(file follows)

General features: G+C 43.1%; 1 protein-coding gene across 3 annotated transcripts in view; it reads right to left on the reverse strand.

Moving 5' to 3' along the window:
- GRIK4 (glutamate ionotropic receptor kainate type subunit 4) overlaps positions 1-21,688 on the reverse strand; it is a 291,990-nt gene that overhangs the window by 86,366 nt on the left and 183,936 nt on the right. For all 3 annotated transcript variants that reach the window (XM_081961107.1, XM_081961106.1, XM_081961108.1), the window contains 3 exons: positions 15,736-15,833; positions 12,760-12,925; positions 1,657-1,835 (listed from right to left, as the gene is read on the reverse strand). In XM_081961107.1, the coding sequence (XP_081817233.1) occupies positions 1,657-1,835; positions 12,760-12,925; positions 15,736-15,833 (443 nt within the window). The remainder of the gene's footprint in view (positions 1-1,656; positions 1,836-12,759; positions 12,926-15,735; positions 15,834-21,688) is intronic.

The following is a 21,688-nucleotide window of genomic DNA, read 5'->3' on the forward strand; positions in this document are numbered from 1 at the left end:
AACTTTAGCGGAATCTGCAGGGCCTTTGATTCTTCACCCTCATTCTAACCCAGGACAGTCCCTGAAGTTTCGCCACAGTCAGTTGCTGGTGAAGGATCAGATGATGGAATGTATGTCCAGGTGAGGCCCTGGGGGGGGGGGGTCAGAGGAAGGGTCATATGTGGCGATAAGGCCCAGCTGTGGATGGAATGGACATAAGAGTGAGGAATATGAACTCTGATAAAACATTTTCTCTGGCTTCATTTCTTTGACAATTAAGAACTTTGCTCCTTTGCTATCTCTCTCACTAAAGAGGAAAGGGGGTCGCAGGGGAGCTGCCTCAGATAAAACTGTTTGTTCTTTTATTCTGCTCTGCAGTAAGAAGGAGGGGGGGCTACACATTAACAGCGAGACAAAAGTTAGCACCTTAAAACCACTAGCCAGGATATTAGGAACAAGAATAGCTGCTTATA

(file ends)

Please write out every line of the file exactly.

General features: G+C 43.1%; 1 protein-coding gene across 3 annotated transcripts in view; it reads right to left on the reverse strand.

Moving 5' to 3' along the window:
- GRIK4 (glutamate ionotropic receptor kainate type subunit 4) overlaps positions 1-21,688 on the reverse strand; it is a 291,990-nt gene that overhangs the window by 86,366 nt on the left and 183,936 nt on the right. For all 3 annotated transcript variants that reach the window (XM_081961107.1, XM_081961106.1, XM_081961108.1), the window contains 3 exons: positions 15,736-15,833; positions 12,760-12,925; positions 1,657-1,835 (listed from right to left, as the gene is read on the reverse strand). In XM_081961107.1, the coding sequence (XP_081817233.1) occupies positions 1,657-1,835; positions 12,760-12,925; positions 15,736-15,833 (443 nt within the window). The remainder of the gene's footprint in view (positions 1-1,656; positions 1,836-12,759; positions 12,926-15,735; positions 15,834-21,688) is intronic.

The following is a 21,688-nucleotide window of genomic DNA, read 5'->3' on the forward strand; positions in this document are numbered from 1 at the left end:
AACTTTAGCGGAATCTGCAGGGCCTTTGATTCTTCACCCTCATTCTAACCCAGGACAGTCCCTGAAGTTTCGCCACAGTCAGTTGCTGGTGAAGGATCAGATGATGGAATGTATGTCCAGGTGAGGCCCTGGGGGGGGGGGGTCAGAGGAAGGGTCATATGTGGCGATAAGGCCCAGCTGTGGATGGAATGGACATAAGAGTGAGGAATATGAACTCTGATAAAACATTTTCTCTGGCTTCATTTCTTTGACAATTAAGAACTTTGCTCCTTTGCTATCTCTCTCACTAAAGAGGAAAGGGGGTCGCAGGGGAGCTGCCTCAGATAAAACTGTTTGTTCTTTTATTCTGCTCTGCAGTAAGAAGGAGGGGGGGCTACACATTAACAGCGAGACAAAAGTTAGCACCTTAAAACCACTAGCCAGGATATTAGGAACAAGAATAGCTGCTTATA